Then I added another block of normal text. Then I saw that you can shade the boxes. I saw a lovely blog last week which used a full colour co-ordinated scheme with highlighted blocks for key points. You may see those creeping in here when I take this blog over to the Block editor.
Then I added a picture – this is on the WWL blog, remember – and then I tried a couple more.
So my test post ended up like this – still in the editor, but with no blocks active:
After that you have to save it. I couldn’t see a choice of ‘draft’ at that time, so I saved it as a private post. When I came back to it, it has the ‘published’ status, but there is now a ‘revert to draft’ option. I’m sure I can work out how to save as draft in one step later on.
The picture above is of the post in the editor. You can Preview it on the blog by using the button top right. It opens in a new screen and seems to take longer to load than previews in the WP4. But it’s acceptable. And apart from website sidebars etc, it looked like it does above.
And all the rest of the website looked just the same under WP5 as it did under WP4.
Thoughts and learning points
- If you use Mailchimp for your newsletters, it’s the same principle of blocks. I’m still working out how they work in Mailchimp, but this seems easier and more flexible to me.
- I understand the benefit of blocks is that you can save blocks you use a lot, complete with content. [They’re called Reusable Blocks]
- If that’s true, then I’ll be putting together blocks for each of the books with cover, one line blurb and buying links. Can you imagine how great that will be instead of having to check back to copy and paste the links each time? [I’m not sure I can combine all that in one block, but I can probably do the text in one and the pic in another!]
- Does it matter if your system nags you to upgrade? It reminds me of the great Windows debate – whether to stay on XP because it worked, or to move to one of the new Windows versions, which (a) didn’t work, and (b) when it did would not be suitable for people who like to type a lot of text, rather than swipe a screen. In principle, hackers are more likely to be hacking the new system software, not the old one.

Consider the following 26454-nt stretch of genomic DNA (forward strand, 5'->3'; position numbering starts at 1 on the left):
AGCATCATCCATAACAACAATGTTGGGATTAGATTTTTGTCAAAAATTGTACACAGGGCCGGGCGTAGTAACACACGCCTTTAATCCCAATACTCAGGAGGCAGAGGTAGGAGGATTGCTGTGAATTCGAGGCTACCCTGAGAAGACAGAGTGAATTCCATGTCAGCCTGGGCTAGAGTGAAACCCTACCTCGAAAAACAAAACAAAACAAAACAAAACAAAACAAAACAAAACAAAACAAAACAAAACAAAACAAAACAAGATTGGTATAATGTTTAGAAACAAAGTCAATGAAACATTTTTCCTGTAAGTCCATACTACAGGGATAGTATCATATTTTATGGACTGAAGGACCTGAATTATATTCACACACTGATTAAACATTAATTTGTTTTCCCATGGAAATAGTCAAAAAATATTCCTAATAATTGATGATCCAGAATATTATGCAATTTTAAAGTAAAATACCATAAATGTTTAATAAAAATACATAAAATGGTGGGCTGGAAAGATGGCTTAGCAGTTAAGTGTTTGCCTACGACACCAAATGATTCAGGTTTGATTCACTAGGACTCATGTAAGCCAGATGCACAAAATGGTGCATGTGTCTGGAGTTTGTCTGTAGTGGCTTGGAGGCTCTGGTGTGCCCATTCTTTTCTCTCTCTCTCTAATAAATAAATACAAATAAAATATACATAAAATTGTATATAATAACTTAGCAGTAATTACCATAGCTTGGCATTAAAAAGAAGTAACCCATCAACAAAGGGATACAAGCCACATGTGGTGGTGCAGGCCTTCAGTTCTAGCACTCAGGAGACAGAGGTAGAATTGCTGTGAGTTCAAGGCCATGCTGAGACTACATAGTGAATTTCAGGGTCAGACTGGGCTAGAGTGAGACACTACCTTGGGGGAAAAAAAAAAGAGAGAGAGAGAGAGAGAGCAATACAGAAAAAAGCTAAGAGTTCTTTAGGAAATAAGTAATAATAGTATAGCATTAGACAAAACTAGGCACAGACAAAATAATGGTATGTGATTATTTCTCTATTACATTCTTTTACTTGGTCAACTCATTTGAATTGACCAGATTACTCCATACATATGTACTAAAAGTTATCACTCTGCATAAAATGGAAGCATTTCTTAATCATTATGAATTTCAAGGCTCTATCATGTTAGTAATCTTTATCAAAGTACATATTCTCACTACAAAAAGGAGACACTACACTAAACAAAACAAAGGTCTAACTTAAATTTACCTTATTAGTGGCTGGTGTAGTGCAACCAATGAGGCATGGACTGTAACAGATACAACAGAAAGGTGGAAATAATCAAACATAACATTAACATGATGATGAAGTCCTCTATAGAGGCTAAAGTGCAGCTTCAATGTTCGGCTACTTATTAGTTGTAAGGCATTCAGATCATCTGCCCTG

- I didn’t want to upgrade until WP5 was secure. It’s had several upgrades or patches in its short life, but I think it’s settling down.
- The Classic Editor works fine in WP5, so staying on WP4.10 to avoid problems is unnecessary.
- I want to check how I can do my thumbnail side pictures etc before I go all in on here.
- The modern posting method of all in one column, and not in magazine style with inset pictures etc, seems to be favoured, but that may simply be that users haven’t worked out how to do it yet.
Am I upgrading the rest of my websites to WP5?
I hope these first steps with Gutenberg aka the Block Editor help you!
More info from the web: You may find this useful: How to Use the New WordPress Block Editor (Gutenberg Tutorial)https://www.wpbeginner.com › Blog › Beginners Guide
and there are plenty more including from ‘Do you Even Blog’ as well as the WordPress own site.
4 thoughts on “First steps in WordPress Gutenberg editor WP5.2”
Still putting it off … but I have an old blog I can practice on. It’s just a matter of finding the time.
You’re right. I haven’t found time to do this blog yet. But… I probably only spent one hour to ninety minutes on the site when I did this first step.
I have been using it for a while, but learned a few new things from your post. I hope you discovered the save as draft. It’s up on the right in document view.
I expect it was of those ‘look but can’t see’ things. I havent had time to practise this week, but I expect I’ll get a chance in the next few days. 🙂